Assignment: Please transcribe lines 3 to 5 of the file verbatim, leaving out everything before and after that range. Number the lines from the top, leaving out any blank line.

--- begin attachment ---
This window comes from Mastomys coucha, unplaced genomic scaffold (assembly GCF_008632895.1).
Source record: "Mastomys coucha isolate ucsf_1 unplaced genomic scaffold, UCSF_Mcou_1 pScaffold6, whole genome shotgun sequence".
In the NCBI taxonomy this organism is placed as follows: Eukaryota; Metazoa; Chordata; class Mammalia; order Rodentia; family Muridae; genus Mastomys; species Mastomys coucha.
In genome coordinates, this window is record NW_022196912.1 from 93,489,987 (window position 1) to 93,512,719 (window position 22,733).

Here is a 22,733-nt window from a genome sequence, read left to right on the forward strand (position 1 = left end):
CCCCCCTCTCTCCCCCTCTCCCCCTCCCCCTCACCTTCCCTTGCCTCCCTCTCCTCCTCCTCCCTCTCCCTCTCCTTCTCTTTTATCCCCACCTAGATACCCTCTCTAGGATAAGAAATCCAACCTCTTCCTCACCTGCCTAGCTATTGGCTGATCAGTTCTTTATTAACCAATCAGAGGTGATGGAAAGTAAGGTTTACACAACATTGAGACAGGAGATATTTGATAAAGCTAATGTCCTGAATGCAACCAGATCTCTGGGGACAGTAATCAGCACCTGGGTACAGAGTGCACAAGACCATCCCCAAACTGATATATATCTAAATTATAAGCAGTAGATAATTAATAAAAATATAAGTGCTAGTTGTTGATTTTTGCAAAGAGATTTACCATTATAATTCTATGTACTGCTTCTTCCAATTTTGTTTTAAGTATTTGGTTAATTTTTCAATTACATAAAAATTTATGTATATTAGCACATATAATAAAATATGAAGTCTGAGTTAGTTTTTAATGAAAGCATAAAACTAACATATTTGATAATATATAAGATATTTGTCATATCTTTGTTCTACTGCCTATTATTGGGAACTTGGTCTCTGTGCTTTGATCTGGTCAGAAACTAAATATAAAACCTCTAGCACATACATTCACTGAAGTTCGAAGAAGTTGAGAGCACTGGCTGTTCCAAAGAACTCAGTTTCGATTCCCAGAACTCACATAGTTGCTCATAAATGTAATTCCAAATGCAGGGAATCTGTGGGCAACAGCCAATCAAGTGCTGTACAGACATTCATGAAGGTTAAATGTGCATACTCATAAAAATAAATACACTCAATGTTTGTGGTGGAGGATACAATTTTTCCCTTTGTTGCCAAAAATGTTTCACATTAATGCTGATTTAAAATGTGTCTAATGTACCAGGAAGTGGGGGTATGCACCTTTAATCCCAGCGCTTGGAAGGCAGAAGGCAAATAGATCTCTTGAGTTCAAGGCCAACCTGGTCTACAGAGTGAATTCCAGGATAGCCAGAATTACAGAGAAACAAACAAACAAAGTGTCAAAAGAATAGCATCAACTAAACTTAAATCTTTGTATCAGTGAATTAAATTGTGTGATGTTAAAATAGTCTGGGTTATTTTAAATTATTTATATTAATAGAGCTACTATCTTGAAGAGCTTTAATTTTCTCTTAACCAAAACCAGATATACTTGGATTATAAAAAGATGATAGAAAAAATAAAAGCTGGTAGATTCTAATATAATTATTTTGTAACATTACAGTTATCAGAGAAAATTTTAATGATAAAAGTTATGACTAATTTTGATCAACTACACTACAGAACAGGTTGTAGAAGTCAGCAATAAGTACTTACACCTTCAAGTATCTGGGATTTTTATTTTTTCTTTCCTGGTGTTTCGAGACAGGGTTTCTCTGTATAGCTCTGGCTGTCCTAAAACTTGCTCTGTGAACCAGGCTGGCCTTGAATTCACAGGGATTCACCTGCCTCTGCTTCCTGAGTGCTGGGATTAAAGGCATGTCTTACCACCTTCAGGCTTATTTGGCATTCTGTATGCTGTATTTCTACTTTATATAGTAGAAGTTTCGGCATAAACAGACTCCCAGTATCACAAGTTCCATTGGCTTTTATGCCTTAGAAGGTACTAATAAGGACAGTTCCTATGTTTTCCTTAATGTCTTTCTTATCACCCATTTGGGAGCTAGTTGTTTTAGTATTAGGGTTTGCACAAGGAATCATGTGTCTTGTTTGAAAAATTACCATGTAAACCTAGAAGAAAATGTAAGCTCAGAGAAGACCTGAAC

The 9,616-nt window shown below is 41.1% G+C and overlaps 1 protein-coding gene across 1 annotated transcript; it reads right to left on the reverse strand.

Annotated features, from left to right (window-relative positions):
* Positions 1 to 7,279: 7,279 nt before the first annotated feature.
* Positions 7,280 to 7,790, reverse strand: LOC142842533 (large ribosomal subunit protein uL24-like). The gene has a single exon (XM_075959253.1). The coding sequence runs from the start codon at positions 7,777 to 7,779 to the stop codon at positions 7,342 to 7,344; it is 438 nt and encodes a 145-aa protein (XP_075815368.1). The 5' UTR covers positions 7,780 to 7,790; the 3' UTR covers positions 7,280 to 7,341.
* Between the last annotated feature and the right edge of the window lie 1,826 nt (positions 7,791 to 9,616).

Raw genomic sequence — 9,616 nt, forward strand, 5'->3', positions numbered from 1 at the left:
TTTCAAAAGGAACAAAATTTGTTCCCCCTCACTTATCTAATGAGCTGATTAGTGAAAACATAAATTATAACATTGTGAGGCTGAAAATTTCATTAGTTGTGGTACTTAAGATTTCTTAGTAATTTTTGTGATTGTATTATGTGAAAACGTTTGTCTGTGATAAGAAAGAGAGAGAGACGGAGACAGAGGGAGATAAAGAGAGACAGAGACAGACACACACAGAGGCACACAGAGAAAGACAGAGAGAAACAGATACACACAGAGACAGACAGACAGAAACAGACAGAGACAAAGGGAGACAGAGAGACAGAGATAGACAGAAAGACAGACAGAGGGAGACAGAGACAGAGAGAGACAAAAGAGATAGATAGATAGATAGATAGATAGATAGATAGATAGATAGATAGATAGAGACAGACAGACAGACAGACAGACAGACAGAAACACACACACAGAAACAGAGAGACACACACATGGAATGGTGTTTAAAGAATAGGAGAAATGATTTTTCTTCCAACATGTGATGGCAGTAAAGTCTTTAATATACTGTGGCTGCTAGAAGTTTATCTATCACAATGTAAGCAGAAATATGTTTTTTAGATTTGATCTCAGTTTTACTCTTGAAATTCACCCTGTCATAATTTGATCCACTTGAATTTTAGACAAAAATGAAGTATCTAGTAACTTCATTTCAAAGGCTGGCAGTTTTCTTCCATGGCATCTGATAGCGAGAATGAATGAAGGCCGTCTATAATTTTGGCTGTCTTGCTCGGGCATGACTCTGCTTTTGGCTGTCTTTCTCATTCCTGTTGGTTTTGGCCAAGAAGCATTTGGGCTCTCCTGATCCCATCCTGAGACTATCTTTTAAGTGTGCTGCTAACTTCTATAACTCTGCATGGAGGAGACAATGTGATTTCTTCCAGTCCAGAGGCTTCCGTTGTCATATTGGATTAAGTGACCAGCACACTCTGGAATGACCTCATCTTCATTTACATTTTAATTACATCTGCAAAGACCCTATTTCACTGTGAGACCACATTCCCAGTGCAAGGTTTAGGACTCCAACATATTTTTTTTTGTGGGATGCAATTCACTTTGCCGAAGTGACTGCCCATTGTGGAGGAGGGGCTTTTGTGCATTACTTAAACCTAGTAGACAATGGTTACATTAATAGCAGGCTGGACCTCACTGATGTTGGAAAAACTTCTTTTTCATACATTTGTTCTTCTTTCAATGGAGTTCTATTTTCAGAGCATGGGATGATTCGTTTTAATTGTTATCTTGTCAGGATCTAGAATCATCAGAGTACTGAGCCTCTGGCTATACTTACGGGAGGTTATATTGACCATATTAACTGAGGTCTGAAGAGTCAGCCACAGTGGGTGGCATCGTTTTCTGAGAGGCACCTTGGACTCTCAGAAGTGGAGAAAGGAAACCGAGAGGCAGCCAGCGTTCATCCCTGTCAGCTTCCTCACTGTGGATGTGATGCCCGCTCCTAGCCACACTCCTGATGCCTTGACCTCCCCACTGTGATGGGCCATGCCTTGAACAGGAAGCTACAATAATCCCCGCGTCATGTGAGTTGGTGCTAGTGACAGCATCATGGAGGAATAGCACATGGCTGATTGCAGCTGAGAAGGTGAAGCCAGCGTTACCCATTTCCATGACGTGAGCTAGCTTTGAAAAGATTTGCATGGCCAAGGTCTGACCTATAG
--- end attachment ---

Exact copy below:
In the NCBI taxonomy this organism is placed as follows: Eukaryota; Metazoa; Chordata; class Mammalia; order Rodentia; family Muridae; genus Mastomys; species Mastomys coucha.
In genome coordinates, this window is record NW_022196912.1 from 93,489,987 (window position 1) to 93,512,719 (window position 22,733).

Here is a 22,733-nt window from a genome sequence, read left to right on the forward strand (position 1 = left end):